Millions of Americans have lost their jobs and applied for unemployment benefits in recent weeks. And while job loss for anyone can be devastating, parents who must make regular child support payments can face additional challenges in this and similar situations.
A primary concern parents often have after any significant financial change, like job loss, is how they will be able to afford child support, or if they will even need to keep paying. Below, we explain how child support expectations might change in situations like unemployment.
Per Pennsylvania law, parents with child support orders must continue to pay support if they lose their job and collect Unemployment Compensation (UC). Typically, support will come directly out of UC benefits.
While you may still be obligated to pay support, the amount may change based on the circumstances of each individual case.
Winning the lottery
One-time payments like lottery winnings will be a factor in calculating child support. If winning the lottery happens after an existing order is in place, a party may request that the courts modify the order to consider the additional income.
It is also important to note that lottery winnings, as well as stimulus checks and income tax returns, could be intercepted if you owe child support.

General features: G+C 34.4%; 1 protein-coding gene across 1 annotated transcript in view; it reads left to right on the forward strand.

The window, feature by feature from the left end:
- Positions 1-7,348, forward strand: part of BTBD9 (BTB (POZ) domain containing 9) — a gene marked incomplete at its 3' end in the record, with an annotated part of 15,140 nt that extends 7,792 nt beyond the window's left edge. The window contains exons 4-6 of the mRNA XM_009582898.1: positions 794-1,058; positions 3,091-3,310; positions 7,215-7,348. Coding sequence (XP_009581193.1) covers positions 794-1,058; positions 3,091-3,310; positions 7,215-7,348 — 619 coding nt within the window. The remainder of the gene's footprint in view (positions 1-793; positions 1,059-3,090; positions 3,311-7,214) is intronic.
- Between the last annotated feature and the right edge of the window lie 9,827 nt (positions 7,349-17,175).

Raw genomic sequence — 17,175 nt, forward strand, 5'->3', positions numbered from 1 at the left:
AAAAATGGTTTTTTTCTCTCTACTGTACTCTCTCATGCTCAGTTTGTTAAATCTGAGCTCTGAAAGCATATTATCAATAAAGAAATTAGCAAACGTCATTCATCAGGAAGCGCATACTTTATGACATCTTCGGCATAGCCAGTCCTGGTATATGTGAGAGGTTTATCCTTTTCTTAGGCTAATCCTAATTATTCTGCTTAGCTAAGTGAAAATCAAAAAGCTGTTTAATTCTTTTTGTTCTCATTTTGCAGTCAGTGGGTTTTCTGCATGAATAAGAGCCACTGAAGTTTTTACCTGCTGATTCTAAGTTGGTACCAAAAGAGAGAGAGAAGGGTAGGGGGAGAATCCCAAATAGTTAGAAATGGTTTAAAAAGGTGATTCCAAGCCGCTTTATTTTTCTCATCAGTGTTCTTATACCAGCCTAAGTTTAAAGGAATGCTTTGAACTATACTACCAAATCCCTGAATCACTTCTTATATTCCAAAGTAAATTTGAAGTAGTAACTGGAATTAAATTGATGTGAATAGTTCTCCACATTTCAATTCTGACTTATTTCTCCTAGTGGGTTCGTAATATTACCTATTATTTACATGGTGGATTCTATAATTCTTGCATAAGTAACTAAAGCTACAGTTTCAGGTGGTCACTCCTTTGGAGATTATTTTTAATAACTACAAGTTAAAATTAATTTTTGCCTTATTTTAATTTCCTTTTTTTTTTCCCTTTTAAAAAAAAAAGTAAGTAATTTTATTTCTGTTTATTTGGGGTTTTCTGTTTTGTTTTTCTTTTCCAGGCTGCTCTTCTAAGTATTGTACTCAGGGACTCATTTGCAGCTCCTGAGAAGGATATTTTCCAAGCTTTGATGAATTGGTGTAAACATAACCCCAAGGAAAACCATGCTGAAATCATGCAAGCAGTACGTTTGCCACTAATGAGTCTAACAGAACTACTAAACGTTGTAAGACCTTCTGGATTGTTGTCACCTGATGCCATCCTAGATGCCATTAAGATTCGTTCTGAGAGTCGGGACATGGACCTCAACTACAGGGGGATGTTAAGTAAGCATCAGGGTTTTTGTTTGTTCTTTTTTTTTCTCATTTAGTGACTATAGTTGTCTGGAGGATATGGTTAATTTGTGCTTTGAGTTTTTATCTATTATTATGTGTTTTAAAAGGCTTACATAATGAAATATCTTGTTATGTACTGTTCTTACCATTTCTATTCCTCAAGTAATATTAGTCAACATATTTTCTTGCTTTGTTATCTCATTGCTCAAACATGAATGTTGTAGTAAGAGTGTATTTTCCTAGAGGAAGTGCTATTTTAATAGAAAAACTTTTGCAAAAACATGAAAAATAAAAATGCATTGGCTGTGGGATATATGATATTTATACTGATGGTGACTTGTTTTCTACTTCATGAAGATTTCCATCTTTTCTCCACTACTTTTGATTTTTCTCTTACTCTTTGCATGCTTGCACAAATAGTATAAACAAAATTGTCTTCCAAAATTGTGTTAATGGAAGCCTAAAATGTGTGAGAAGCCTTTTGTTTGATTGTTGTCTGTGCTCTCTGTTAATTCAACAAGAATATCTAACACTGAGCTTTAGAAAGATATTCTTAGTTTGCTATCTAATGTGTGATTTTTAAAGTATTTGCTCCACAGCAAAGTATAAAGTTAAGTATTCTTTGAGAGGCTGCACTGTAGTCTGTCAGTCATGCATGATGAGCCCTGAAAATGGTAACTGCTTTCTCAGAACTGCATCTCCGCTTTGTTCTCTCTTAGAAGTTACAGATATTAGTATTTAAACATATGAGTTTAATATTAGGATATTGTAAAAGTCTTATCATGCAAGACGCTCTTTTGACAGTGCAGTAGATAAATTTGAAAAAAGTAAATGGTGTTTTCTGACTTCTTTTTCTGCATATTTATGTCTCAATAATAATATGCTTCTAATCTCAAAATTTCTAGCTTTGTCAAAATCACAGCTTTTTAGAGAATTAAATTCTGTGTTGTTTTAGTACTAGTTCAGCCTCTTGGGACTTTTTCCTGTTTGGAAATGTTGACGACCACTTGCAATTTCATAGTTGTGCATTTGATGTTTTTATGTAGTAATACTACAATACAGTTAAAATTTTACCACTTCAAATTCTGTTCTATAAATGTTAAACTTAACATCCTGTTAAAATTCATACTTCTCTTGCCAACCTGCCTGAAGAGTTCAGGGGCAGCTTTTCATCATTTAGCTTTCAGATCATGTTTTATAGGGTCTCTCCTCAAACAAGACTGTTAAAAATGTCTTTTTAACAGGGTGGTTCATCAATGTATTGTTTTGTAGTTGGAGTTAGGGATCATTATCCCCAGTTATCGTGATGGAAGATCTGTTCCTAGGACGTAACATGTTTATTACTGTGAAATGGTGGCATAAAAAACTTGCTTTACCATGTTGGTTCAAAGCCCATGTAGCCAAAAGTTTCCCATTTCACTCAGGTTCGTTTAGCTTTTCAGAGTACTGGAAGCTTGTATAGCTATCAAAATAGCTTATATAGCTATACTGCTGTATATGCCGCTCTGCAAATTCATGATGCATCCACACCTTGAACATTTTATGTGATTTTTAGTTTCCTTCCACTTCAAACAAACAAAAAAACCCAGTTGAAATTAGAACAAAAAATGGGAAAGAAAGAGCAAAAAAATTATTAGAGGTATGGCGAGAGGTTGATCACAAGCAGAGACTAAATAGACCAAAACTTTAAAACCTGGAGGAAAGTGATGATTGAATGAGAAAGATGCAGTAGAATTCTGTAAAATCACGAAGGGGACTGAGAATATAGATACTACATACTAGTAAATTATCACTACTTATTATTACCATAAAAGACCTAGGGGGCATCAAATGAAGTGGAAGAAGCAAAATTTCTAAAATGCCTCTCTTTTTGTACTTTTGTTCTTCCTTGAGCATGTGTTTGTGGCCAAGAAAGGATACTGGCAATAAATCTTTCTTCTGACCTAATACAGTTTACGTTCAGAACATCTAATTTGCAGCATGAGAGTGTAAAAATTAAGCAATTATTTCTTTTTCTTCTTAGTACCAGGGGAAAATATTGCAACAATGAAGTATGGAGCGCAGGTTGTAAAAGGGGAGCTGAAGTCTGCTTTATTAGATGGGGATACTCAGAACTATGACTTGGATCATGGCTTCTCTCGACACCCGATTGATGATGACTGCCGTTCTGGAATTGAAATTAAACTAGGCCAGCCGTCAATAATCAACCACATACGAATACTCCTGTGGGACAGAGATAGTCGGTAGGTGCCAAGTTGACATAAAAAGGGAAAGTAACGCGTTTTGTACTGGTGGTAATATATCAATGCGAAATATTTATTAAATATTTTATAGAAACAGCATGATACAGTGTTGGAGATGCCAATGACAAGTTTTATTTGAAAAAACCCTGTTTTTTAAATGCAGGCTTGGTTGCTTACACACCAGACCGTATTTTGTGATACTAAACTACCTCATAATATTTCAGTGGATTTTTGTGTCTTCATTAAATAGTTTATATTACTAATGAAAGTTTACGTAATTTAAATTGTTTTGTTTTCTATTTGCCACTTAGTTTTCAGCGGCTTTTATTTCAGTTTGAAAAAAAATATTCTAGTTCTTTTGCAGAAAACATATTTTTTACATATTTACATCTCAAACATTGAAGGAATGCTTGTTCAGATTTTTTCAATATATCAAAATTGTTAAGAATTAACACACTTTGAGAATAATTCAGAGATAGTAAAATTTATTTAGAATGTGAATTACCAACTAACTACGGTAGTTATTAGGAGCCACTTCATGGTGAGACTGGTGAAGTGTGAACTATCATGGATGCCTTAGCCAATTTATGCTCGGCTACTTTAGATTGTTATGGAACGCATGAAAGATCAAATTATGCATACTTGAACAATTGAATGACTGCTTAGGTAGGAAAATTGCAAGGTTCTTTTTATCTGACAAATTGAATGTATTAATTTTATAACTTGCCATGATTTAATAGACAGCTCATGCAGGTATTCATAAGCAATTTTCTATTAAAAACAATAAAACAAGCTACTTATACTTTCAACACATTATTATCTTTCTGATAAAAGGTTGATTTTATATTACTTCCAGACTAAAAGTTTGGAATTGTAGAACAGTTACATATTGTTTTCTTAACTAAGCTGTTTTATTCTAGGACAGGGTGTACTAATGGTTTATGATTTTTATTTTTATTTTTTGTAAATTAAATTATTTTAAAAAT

High medical bills
A parent with a serious illness or injury may pay less child support than a parent in a similar situation but without unusual medical expenses. If a child has a severe illness or injury, resulting in high medical expenses, a parent paying support may pay more than a parent whose child does not have the same needs.
If a condition is sudden or severe, there may be grounds to stop or otherwise change support orders in an emergency.
Know what your changes mean
Changes in circumstances, whether that means losing a job or winning the lottery, can have a considerable impact on many aspects of a person’s life. It is important not to overlook how they may affect your support obligations. Failure to make payments – either because you cannot or because you think you do not need to – can have serious repercussions.
If you have specific questions about child support calculations or modifications, you can call The Quinn Law Firm at 814-833-2222 to discuss your situation with an attorney knowledgeable in this area of law.